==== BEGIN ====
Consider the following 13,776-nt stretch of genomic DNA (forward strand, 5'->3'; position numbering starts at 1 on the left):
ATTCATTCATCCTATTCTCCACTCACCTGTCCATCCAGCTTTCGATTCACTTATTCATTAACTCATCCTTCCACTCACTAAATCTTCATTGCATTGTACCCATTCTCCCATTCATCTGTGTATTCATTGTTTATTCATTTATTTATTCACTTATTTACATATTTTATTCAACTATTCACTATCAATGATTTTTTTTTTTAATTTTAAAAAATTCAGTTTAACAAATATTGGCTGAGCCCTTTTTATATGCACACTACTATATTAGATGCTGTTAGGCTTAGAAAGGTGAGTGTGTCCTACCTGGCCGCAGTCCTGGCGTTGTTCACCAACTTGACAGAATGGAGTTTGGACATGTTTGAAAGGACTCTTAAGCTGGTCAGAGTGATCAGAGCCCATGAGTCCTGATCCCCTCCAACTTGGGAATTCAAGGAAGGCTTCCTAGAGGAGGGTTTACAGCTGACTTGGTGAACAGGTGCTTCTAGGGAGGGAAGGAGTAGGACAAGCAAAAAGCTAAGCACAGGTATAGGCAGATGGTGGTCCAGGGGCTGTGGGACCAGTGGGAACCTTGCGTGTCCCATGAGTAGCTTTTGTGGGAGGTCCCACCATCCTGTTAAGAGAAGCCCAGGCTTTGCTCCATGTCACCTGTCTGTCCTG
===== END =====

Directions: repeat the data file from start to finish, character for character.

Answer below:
Consider the following 13,776-nt stretch of genomic DNA (forward strand, 5'->3'; position numbering starts at 1 on the left):
ATTCATTCATCCTATTCTCCACTCACCTGTCCATCCAGCTTTCGATTCACTTATTCATTAACTCATCCTTCCACTCACTAAATCTTCATTGCATTGTACCCATTCTCCCATTCATCTGTGTATTCATTGTTTATTCATTTATTTATTCACTTATTTACATATTTTATTCAACTATTCACTATCAATGATTTTTTTTTTTAATTTTAAAAAATTCAGTTTAACAAATATTGGCTGAGCCCTTTTTATATGCACACTACTATATTAGATGCTGTTAGGCTTAGAAAGGTGAGTGTGTCCTACCTGGCCGCAGTCCTGGCGTTGTTCACCAACTTGACAGAATGGAGTTTGGACATGTTTGAAAGGACTCTTAAGCTGGTCAGAGTGATCAGAGCCCATGAGTCCTGATCCCCTCCAACTTGGGAATTCAAGGAAGGCTTCCTAGAGGAGGGTTTACAGCTGACTTGGTGAACAGGTGCTTCTAGGGAGGGAAGGAGTAGGACAAGCAAAAAGCTAAGCACAGGTATAGGCAGATGGTGGTCCAGGGGCTGTGGGACCAGTGGGAACCTTGCGTGTCCCATGAGTAGCTTTTGTGGGAGGTCCCACCATCCTGTTAAGAGAAGCCCAGGCTTTGCTCCATGTCACCTGTCTGTCCTG